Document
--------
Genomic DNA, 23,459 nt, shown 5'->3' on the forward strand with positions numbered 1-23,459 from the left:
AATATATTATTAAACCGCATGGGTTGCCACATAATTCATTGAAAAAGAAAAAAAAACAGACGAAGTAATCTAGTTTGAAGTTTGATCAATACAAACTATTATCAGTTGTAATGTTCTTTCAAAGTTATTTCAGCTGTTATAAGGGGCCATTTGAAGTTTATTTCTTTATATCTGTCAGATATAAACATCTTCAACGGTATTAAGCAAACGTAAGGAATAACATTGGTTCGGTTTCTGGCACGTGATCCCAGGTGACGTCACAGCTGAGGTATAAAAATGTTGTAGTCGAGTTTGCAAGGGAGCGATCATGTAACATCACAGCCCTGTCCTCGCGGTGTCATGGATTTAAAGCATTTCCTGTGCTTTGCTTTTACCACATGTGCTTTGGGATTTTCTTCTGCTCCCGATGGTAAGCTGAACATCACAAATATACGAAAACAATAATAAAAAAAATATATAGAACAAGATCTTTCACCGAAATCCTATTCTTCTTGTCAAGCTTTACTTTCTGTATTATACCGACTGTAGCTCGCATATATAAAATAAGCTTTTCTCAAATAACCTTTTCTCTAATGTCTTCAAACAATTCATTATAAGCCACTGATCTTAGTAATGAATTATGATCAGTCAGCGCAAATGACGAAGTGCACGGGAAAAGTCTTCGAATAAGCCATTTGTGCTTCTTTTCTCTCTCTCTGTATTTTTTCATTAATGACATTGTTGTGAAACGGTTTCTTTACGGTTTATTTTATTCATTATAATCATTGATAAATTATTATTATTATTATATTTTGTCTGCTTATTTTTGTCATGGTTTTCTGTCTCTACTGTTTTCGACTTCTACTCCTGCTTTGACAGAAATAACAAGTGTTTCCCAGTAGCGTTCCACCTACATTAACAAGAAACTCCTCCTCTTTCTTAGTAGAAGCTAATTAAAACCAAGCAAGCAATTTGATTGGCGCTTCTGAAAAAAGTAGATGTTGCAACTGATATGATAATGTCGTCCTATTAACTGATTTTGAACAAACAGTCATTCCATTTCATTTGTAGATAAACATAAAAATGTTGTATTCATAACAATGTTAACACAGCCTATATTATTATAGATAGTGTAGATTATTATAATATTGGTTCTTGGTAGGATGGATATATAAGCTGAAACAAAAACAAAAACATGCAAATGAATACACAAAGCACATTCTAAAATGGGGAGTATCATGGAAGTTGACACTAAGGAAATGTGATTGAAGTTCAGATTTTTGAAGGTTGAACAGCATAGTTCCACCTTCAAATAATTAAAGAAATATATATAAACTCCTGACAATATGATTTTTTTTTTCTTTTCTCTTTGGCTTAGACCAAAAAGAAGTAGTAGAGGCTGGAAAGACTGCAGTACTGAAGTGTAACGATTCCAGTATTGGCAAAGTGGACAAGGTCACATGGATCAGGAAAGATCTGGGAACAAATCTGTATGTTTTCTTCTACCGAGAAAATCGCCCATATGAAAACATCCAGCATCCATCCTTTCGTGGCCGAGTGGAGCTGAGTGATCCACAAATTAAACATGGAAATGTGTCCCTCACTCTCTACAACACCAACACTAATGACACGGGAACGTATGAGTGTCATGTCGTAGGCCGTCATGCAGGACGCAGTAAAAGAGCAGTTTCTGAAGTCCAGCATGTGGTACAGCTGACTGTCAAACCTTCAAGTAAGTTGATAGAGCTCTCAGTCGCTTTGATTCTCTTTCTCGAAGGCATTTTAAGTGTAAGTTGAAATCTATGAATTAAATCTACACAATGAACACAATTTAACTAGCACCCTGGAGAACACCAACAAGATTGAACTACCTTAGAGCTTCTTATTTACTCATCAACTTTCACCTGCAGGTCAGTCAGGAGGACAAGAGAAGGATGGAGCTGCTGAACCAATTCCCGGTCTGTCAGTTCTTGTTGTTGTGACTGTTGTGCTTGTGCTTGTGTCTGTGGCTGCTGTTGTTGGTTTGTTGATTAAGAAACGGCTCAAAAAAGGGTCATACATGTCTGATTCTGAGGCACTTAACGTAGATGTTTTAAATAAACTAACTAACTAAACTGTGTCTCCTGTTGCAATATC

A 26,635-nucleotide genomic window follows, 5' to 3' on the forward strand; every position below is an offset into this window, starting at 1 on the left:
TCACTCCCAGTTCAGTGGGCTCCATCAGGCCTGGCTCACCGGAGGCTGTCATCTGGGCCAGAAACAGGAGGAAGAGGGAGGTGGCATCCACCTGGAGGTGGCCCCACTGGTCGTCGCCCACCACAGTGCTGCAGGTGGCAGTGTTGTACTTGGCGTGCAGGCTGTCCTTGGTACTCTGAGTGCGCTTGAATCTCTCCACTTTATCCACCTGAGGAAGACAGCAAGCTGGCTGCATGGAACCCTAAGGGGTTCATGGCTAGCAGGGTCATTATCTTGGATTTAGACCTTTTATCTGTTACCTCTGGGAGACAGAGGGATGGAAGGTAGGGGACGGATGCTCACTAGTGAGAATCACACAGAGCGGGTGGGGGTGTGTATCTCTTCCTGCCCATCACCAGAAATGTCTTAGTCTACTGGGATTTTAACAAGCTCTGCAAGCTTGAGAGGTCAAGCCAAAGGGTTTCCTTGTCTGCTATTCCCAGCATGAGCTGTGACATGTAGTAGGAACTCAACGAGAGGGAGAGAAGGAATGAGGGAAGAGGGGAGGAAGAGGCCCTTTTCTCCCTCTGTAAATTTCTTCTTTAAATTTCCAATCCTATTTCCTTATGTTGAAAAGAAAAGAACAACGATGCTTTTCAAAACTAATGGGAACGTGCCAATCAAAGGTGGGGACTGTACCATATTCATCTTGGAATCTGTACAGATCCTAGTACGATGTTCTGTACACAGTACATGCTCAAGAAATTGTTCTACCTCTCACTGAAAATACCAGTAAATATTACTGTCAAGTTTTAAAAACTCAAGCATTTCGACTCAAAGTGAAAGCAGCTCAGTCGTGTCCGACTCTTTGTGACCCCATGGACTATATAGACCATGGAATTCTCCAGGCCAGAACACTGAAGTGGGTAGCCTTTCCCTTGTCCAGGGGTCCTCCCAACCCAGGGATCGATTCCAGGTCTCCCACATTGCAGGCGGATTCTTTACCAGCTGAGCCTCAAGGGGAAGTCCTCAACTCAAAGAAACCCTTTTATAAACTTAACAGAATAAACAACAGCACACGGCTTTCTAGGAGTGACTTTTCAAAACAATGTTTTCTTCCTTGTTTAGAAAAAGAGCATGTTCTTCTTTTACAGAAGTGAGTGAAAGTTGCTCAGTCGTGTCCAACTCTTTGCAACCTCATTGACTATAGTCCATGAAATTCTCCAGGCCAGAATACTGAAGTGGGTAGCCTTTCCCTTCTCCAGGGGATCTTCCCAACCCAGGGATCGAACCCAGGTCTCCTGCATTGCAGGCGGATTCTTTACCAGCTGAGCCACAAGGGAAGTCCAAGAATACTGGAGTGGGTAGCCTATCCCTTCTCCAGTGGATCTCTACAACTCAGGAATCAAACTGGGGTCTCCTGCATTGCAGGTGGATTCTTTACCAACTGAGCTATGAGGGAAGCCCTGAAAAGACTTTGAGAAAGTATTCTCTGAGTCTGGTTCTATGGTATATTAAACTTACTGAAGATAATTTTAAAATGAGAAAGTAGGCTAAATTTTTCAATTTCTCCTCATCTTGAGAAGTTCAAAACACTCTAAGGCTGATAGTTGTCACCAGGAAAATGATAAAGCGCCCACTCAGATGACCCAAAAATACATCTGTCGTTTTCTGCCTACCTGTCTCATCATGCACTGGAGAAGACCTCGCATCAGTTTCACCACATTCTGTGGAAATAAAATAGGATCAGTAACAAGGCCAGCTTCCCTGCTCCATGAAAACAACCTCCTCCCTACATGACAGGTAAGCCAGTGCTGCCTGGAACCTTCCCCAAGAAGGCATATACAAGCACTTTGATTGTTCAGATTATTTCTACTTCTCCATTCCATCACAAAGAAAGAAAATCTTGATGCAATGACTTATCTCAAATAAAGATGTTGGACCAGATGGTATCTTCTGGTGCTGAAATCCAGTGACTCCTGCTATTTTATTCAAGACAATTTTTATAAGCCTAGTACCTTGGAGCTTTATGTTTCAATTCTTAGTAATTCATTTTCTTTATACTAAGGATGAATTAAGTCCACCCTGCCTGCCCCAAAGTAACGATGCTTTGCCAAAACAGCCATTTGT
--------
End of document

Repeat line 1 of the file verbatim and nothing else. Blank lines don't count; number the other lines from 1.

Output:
Genomic DNA, 23,459 nt, shown 5'->3' on the forward strand with positions numbered 1-23,459 from the left: